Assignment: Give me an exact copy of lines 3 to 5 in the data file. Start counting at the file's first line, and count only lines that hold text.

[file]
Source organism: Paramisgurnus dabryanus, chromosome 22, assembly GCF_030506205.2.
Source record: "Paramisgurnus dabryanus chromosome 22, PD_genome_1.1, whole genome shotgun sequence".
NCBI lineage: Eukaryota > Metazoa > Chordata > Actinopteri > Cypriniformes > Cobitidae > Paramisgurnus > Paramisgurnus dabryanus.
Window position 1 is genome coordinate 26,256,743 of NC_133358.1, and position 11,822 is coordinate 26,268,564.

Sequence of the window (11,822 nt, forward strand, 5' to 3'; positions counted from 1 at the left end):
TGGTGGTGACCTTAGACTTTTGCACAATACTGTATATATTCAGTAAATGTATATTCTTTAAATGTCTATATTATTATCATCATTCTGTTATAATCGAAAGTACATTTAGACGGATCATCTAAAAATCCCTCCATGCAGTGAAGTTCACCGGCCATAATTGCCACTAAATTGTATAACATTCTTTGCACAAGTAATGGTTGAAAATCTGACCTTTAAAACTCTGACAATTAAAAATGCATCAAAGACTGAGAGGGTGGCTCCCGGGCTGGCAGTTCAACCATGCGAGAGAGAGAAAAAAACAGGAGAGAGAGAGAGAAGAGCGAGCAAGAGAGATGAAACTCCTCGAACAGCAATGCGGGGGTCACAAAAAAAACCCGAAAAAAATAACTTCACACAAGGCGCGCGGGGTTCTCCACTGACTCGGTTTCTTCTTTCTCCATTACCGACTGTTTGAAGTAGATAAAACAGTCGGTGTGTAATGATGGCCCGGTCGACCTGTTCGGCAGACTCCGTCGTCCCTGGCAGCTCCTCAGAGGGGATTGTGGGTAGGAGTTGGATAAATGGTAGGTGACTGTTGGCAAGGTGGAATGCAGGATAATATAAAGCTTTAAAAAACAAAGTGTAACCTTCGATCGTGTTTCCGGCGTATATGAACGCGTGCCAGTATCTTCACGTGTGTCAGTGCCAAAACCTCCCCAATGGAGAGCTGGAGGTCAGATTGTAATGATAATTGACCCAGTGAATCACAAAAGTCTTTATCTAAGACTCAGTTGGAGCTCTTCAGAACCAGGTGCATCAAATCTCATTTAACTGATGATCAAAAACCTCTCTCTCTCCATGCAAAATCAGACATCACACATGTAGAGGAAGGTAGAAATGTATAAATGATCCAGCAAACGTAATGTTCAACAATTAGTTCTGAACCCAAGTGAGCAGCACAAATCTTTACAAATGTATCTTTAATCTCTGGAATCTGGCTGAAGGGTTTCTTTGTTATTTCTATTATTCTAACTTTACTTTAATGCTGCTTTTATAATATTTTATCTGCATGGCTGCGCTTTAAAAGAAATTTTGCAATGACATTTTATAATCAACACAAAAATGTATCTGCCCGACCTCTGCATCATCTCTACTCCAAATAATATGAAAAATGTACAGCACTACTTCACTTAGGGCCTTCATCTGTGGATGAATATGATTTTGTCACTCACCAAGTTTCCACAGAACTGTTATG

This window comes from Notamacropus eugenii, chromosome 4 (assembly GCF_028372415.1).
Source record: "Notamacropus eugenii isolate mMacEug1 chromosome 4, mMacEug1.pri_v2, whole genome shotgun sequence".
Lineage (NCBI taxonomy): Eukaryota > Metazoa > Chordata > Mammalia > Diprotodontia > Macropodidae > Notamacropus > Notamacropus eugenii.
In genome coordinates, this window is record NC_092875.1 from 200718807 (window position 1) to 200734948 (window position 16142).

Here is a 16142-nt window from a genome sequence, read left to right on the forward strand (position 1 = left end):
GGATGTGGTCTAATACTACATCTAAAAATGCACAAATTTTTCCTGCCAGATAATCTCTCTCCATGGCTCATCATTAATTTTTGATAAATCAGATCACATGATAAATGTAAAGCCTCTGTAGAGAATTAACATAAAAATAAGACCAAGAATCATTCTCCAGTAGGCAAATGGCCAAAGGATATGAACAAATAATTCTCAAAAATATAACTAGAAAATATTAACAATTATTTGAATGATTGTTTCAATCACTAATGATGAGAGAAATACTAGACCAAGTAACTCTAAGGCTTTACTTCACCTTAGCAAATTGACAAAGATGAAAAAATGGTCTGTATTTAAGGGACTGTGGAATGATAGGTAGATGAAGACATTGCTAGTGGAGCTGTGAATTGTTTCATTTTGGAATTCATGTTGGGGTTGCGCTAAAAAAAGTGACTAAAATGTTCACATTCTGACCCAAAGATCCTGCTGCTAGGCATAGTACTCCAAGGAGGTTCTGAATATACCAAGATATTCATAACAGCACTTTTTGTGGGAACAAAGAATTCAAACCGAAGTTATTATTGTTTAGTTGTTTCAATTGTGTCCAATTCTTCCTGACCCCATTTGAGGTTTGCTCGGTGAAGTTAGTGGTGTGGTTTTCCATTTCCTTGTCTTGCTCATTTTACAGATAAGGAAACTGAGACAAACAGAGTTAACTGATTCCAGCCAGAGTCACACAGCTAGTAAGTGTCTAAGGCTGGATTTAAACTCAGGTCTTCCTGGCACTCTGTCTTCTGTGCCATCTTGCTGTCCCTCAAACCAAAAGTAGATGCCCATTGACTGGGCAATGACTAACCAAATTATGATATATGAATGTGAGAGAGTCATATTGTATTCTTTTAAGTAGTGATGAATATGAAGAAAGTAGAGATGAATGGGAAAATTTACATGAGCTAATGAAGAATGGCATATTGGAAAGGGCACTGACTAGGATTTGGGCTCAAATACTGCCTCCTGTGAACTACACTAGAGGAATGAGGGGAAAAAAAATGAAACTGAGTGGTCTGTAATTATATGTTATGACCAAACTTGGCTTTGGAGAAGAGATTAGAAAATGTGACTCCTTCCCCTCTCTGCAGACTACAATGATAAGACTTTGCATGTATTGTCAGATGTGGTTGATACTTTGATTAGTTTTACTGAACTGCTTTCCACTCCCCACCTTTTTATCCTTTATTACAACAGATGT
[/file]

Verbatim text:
NCBI lineage: Eukaryota > Metazoa > Chordata > Actinopteri > Cypriniformes > Cobitidae > Paramisgurnus > Paramisgurnus dabryanus.
Window position 1 is genome coordinate 26,256,743 of NC_133358.1, and position 11,822 is coordinate 26,268,564.

Sequence of the window (11,822 nt, forward strand, 5' to 3'; positions counted from 1 at the left end):